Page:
Gurdjieff Movements are a form of Objective Art
In terms of ‘Fragments of an Unknown Teaching’ (the way Ouspensky describes the ‘Work’), the movements are a very important ‘fragment’. It does not seem possible (or desirable) to be involved in the ‘Fourth Way’ system without having some exposure to these extraordinary dances. The accompanying music is in itself quite ‘out of this world’, and unlike any other. I always feel that I am in the presence of something from a higher world. My ordinary life is a shock by comparison – I see my ‘inner life’ in vivid outline – like a bright light is suddenly shone on all the old reactions, all those aspects of my ‘personality’ which normally demand all my attention. But now my attention is on the movement – on the demand to be precise, trying to allow something new…suddenly everyone on the dance floor moves in harmony, and a unique moment of belonging to a form of ‘objective’ art appears. Then I am connected to something bigger than myself – and for a moment I am not driven by personality. Something inside rejoices – that ‘inner self’ so cut off, driven to hide away by the gross world – I am myself again. Every time I am on a Movements floor, I experience this re-connection.
From Music to Movements
My background gave me a thorough training in music. I started taking piano lessons when I was six years old: received a Scholarship to attend the Manchester Royal College of Music and Graduated from there. For a while I was an orchestral player and bassoon soloist, and later became Head of Music in a Secondary School in North Yorkshire,
The 1980s found me in London where I trained to become a Teacher of the Alexander Technique, at the Constructive Teaching Centre. I was lucky enough to have Walter Carrington as my teacher and mentor and he supported me to get involved with the Gurdjieff Work, especially the Movements.
The commonality belonging to both these methods is that they strive to raise consciousness through retraining movement patterns from habitual and mechanical to patterns which expand awareness, so that we become connected to our bodies and our senses.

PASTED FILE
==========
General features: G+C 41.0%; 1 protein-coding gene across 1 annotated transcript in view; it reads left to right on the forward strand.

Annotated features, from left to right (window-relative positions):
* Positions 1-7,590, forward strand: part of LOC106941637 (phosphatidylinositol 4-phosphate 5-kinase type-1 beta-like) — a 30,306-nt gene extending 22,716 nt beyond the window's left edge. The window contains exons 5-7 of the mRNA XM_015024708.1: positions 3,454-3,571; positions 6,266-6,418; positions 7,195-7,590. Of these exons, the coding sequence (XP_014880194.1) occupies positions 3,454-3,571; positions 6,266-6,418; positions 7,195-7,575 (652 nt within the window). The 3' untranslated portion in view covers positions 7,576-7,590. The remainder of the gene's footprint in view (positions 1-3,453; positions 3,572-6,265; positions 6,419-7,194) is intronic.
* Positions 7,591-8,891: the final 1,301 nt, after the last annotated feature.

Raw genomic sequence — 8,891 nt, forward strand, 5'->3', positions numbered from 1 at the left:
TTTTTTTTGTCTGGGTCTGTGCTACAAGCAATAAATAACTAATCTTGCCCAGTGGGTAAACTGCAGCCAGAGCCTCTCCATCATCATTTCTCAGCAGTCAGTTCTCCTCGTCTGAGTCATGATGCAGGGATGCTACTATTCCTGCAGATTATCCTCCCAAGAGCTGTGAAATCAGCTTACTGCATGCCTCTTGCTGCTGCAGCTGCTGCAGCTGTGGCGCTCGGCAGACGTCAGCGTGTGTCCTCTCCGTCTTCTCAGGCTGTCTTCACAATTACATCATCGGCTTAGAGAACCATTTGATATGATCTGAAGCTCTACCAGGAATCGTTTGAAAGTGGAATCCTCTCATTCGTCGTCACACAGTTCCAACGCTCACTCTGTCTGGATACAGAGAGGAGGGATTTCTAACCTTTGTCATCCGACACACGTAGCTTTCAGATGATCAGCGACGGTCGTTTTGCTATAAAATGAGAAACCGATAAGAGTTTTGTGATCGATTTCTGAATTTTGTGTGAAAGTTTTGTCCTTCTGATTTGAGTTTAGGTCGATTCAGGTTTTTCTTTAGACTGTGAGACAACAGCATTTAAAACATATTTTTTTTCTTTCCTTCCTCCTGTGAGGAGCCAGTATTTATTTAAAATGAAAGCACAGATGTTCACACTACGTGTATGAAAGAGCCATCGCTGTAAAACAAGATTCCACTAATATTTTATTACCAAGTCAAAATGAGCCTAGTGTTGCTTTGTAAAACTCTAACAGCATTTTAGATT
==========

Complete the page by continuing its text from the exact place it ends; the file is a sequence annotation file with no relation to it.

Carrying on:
When I returned to Yorkshire I ran my own Alexander Technique Practice and started to play the piano again.
So it was that in the 1990s I met my first 4th Way Teacher, Lillian Massey, who was a direct pupil of J.G.Bennett. She led me to studying 4th Way psychology and encouraged me to play the music of Gurdjieff/de Hartmann. I had never heard music like this before – the echoes of something ancient really stirred me and I have become quite passionate about playing ever since.
In the Spring of 2013 I was invited to play at the ‘All & Everything’ Conference in Canterbury where I performed to Movements’ Music of Edward Salim Michael.
My own on-going development is involved with research into Fourth Way Movements from authentic sources, and with a group of Independent Movements Facilitators known as the ’39 Series’ Group.
Jan Ellan Bows G.R.S.M. A.R.M.C.M. Dip. Ed. A.T.E. b. 1945
A Long Lasting Awakening
These dances, for me, echo an emotional form that appears to come from my childhood or beyond, but they are not child-like. There is nothing threatening but rather invoking; relating to something other. Because they are danced in a group setting, not doing your own thing, they are communal dances, but there is no question of losing one`s individual humanity or becoming “thing-like”, Everyone is responsible for his/her own work. The style of the movements strives to be precise and this gives the an evocative power. The true meaning cannot be described, the dances have to be watched or danced in order to convey their meaning and this cannot be reduced to words. The music, specifically written for the dances, produces a strong emotional component.There is no short-term “feel-good” factor but a conscious, long lasting awakening.
A Mirror to Myself
The effect of dancing these dances is to produce changing energies which create aliveness and I feel alert and awake. They evoke the unusual, the ancient whilst cleansing and clearing in the “here and now”. They offer a mirror to myself, an opportunity to notice minutiae of internal experience.
I and We: Connection inside my body:
Connection with the whole group:
Connection with rhythm and music:
The group strives towards a common goal and individually we strive for our own perfection.
On the dance floor, I do not know what comes next. How shall I meet it? Can I let go and find the confidence to trust that I will be able to face the task? Will my body show me wisdom?
I do know that I have to let go of critical, internal dialogue; my judgmental inner commentaries, so that I can get on with the task which is to be here “now”, working with myself and with the others.
Here Lies Great Knowledge
In attempting to perform Gurdjieff`s movements one`s whole inner world can be thrown into chaos, and the outer shell of personality is no longer in charge. One has the feeling that here lies great knowledge, but that it can’t be approached in any ordinary way. They are unlike anything else.